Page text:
by Larry MacDonnell
The Colorado Supreme Court has been relatively quiet on water matters since our last report. In Hammel v. Simpson, decided February 2, 2004, the court considered the water court’s finding of abandonment of a water right based on evidence of non-use during a 24-year period. Restating the standard that a finding of non-use for 10 years creates a presumption of abandonment shifting the burden of overcoming this presumption to the owner of the water right, the court determined this burden was not met by “mere subjective declarations of a lack of intent to abandon the water right.”
In Fort Morgan Reservoir & Irrigation Co. v. Groundwater Appropriators of the South Platte, the court upheld a decision by the water court awarding costs for copying and witness fees to GASP under Rule 54(d) of the Colorado Rules of Civil Procedure in defending an application for a water storage right. The court agreed that once an objection moves from the referee to the judge, the proceeding becomes sufficiently like other civil litigation to be subject to this provision.
In the much anticipated decision of South Florida Water Management District v. Moccosukee Tribe of Indians, the U.S. Supreme Court held that a conveyance system such as a pump used to discharge water can constitute a point source requiring a permit under the Clean Water Act even if the conveyance is not associated with the original source of the pollution. It remanded the case, however, for further consideration of whether the Clean Water Act permitting requirement applies to movement of already polluted water between waterbodies or whether it only applies to the original addition of a pollutant to any waters of the U.S. This so-called “unitary waters” argument had only been raised following the district and circuit court decisions.
Western states opposed such a permit requirement because of the widespread transfer of water from one watershed to another in this region that might become subject to such a requirement. To the argument such a requirement might make such transfers too costly, the Court stated: “On the other hand, it may be that such permitting is necessary to protect water quality, and that the States or EPA could control regulatory costs by issuing general permits to point sources associated with water distribution programs.”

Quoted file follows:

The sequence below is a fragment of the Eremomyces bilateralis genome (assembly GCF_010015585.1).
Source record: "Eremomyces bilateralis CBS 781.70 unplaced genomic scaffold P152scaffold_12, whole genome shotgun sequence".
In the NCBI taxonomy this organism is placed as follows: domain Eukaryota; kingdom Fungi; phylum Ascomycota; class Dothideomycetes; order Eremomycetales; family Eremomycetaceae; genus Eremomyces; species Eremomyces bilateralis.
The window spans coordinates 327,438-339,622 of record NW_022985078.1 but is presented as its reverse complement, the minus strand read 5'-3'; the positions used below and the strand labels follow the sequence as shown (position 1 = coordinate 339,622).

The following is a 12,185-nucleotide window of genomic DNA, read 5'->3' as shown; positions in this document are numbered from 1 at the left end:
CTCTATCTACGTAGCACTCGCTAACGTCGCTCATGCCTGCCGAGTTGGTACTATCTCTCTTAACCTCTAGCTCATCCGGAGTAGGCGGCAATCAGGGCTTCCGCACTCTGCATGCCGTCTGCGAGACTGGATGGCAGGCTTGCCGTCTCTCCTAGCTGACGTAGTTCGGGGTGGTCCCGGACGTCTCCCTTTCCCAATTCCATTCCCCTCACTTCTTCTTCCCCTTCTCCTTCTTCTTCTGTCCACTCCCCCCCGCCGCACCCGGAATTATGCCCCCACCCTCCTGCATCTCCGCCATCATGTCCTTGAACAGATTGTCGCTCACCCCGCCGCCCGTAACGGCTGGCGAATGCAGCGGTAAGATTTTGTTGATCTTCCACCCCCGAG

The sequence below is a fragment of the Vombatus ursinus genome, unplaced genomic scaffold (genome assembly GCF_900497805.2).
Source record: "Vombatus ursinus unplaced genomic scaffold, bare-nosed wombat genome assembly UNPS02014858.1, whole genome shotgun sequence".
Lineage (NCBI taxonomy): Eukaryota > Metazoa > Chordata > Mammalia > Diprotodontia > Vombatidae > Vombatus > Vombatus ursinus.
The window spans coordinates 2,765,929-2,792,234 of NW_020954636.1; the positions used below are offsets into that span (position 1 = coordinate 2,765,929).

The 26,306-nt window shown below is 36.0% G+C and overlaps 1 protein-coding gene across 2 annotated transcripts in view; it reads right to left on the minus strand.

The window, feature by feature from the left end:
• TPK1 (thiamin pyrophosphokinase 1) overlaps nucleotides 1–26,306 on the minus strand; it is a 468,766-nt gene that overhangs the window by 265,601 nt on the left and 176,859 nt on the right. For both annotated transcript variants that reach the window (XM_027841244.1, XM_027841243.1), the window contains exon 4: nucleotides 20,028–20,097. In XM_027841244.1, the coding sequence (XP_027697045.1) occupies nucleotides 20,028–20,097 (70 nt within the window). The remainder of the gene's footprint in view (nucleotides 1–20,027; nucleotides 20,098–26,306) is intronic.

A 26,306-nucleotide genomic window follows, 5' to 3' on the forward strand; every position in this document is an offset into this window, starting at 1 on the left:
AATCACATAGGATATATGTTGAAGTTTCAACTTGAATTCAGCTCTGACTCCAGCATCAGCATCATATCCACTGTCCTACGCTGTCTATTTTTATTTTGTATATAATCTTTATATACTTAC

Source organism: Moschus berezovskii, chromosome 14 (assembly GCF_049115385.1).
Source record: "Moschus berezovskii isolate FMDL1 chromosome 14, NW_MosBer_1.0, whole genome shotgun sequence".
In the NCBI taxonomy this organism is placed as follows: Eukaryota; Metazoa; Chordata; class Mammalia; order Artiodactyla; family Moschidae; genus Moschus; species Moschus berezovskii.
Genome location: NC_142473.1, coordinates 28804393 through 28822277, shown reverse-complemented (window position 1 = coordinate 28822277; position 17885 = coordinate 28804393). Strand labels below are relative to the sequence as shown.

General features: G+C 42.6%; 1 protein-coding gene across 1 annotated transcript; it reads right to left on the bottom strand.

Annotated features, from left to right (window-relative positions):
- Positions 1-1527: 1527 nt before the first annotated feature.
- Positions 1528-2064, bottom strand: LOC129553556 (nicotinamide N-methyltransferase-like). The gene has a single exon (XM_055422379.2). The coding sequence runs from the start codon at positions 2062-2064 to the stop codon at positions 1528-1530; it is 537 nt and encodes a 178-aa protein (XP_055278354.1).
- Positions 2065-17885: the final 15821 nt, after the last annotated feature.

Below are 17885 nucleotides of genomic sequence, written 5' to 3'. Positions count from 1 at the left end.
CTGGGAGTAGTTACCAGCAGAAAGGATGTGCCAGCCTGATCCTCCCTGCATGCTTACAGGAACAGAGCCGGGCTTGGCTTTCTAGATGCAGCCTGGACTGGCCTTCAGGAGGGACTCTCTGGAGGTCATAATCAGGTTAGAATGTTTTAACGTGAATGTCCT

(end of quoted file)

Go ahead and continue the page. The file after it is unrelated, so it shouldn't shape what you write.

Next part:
The U.S. Supreme Court decided not to review three circuit court decisions addressing the matter of jurisdictional wetlands following the SWANCC decision. Each of these decisions, discussed in previous newsletters, had found the necessary nexus of the wetlands to waters of the U.S. under the Clean Water Act to require a Section 404 permit. In the meantime, the General Accounting Office issued, Waters and Wetlands: Corps of Engineers Needs to Evaluate its District Office Practices in Determining Jurisdiction, a report that found considerable variation in approaches among district offices.
On April 28, 2004, the Assistant Secretary for Fish and Wildlife and Parks issued a guidance letter respecting determination of critical habitat. The letter characterized critical habitat as a “legal construct” that provides little conservation benefit to a listed species and which creates “tremendous” social and economic disruption. The guidance emphasized basing critical habitat designations on the best available science rather than speculation or reliance on the precautionary principle. It also emphasized giving full weight to existing protected areas, such as national forests not needing special management, and use of sound economic analysis.
Finally, the National Research Council’s Committee on Endangered and Threatened Species in the Platte River Basin issued its report. The committee generally validated the science applied to the critical habitat designations in the Nebraska portion of the basin and in developing current proposals for supporting recovery of the listed species. Presumably the three-state/federal cooperative recovery program will now move forward with its decision-making process on implementation actions.